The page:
Colonel Ridley also states that some time in August preceding the date of the attack Findleston [sic] a half breed Cherokee and one Joseph Durat [sic] a Frenchman brought information to Nashville being as they stated direct from the Indian Nation that the Indians were preparing an expedition against Nashville and the settlements in the neighborhood and intended to make their attack at the next full moon. Findleston had been about Nashville before as a trader and was acquainted with a number of the inhabitants and in the course of his visits had conceived an attachment for a white woman named as he thinks Black. So the story went but at all events he afterward married her. He left the Indian Nation as he stated in company with Durat under pretense of acting as a spy in finding out the situation and strength of the defenses about Nashville and of returning and giving information. [...]

A meeting of the heads of families in the settlement was called by General Robertson immediately after the receipt of the above mentioned information from Findleston and Durat and the meeting was disinclined to believe the story and dispersed. Findleston then offered to General Robertson that he might put him in the Nashville jail and there keep him until after the next full moon and if the Indians should not then have arrived he was willing to be shot.

He's referring to Richard Finnelson and Joseph Deraque — but the spellings aren't the only thing fishy about this telling. As far as I've been able to ascertain, except for the part where Finnelson and Deraque lie to the Cherokees about being willing to spy on Nashville, none of this account is true. Finnelson and Deraque did not show up in August. No other sources corroborate Finnelson's wife being a Nashville gal.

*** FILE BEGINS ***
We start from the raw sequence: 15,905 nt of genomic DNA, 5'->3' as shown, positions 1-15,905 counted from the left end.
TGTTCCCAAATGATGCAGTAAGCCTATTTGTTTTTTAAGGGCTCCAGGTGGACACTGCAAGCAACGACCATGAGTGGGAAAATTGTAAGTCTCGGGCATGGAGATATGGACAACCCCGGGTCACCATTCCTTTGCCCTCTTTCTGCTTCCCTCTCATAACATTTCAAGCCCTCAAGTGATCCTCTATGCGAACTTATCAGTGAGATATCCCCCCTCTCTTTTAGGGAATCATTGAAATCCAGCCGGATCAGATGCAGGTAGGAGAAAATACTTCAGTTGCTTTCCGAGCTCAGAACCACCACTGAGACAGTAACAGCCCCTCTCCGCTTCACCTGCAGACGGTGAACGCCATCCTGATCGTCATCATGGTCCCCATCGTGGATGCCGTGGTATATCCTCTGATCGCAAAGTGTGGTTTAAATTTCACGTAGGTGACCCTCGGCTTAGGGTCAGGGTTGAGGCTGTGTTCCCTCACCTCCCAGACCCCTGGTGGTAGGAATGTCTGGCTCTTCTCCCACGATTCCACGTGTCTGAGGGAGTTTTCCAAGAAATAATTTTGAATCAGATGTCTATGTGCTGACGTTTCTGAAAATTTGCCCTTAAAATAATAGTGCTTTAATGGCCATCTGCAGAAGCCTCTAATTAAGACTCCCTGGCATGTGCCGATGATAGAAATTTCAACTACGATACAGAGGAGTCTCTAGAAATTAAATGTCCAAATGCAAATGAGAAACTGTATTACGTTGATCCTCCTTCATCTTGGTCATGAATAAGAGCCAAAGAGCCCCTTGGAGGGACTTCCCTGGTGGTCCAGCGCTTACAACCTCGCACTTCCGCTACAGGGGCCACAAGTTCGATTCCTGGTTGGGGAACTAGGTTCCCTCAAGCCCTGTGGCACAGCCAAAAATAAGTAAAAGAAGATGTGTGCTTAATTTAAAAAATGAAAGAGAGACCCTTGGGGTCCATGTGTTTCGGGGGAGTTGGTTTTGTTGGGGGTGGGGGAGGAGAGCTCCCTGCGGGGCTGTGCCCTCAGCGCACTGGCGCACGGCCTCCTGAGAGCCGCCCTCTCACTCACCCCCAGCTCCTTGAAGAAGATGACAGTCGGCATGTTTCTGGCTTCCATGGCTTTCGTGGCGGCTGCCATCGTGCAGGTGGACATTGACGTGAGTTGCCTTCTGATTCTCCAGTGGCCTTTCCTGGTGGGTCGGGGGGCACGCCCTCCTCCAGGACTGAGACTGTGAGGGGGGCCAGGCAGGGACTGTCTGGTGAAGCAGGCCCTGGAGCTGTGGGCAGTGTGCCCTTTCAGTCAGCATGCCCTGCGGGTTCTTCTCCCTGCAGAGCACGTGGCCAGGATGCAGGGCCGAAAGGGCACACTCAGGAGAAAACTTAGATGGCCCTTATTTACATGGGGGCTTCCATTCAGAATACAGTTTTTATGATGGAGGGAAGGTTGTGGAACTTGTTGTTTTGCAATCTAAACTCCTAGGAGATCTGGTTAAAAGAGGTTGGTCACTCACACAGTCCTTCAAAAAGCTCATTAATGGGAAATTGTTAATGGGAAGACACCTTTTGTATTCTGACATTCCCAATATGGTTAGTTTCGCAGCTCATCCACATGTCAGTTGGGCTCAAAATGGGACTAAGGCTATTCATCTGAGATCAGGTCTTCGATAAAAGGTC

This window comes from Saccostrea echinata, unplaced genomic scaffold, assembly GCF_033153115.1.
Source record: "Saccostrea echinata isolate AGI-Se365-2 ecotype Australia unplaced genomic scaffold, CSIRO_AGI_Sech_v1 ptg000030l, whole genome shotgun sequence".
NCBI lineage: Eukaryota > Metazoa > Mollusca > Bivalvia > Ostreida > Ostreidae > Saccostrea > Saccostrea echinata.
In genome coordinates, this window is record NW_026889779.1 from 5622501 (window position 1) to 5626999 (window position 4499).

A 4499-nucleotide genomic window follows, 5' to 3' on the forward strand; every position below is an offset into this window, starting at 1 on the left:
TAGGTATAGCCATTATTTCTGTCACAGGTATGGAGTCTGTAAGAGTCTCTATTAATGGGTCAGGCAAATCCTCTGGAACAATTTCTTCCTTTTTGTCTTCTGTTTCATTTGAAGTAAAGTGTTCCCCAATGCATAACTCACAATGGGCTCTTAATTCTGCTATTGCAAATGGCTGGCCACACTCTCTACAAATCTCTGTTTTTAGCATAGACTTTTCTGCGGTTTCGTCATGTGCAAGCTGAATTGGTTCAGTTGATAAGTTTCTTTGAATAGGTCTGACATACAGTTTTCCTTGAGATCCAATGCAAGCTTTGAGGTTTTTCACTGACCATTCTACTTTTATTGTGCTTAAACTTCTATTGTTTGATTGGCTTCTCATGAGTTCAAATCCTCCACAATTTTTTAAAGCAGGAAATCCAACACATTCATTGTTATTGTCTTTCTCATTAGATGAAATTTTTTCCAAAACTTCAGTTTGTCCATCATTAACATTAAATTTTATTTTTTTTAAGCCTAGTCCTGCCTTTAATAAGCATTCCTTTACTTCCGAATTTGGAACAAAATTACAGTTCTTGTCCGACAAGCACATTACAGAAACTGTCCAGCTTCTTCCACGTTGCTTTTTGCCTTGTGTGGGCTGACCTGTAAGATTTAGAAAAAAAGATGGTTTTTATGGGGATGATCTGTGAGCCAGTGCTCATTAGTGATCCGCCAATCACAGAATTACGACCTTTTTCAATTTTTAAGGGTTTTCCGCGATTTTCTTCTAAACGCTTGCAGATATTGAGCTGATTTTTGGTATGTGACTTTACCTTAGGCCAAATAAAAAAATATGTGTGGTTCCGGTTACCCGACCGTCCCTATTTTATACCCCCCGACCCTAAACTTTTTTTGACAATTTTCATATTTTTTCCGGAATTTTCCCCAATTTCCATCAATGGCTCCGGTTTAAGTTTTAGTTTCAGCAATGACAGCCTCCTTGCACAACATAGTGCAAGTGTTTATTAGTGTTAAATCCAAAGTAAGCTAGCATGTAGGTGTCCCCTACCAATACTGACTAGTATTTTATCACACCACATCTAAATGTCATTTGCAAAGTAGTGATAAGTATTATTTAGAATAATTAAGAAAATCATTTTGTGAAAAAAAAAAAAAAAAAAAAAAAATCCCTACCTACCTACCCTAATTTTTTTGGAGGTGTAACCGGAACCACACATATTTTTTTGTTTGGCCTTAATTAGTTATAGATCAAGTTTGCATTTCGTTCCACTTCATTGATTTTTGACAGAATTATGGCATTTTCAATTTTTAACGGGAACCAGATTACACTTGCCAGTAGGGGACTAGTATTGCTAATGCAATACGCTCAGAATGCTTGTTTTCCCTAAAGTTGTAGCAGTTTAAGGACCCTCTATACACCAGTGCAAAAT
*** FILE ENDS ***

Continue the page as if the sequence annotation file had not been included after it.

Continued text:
What's more, it's highly unlikely that Finnelson was trading with Nashville, since Cherokee trade routes were firmly controlled by the Scottish, who could get the British goods the Cherokee wanted in return for their furs. (There's speculation that Finnelson's dad was one of these Scottish traders.) By virtue of the Revolutionary War, these furs were not readily available to the Americans. And it doesn't seem that Finnelson and Deraque were disbelieved in the slightest.

But at least this version takes a stab at answering a very basic question: Why were Finnelson and Deraque warning Nashville in the first place? The more you look into the actual history, the stranger their behavior seems — especially Finnelson's.

So let's look at what we do know. In mid-1792, Richard Finnelson, a Cherokee man of the Bird Clan, leaves Clarksville for L'ance a la Graisse (New Madrid) to deliver a message from General Robertson to the Spanish government.

At the time, Nashville — and here's a fun fact to share with your Nashville neighbors complaining about all the Mexicans — was busy trying to become Spanish.

The city had two very good reasons for this. One, Spain controlled the Mississippi and the port at New Orleans. If you weren't a Spanish subject and you wanted to trade your goods there, you had to pay. Nashville desperately wanted these fees reduced or eliminated. Two, Spain was allied with the local Indians — specifically the Cherokees and the Creeks. Local settlers desperately wanted the Cherokees and the Creeks to stop attacking them.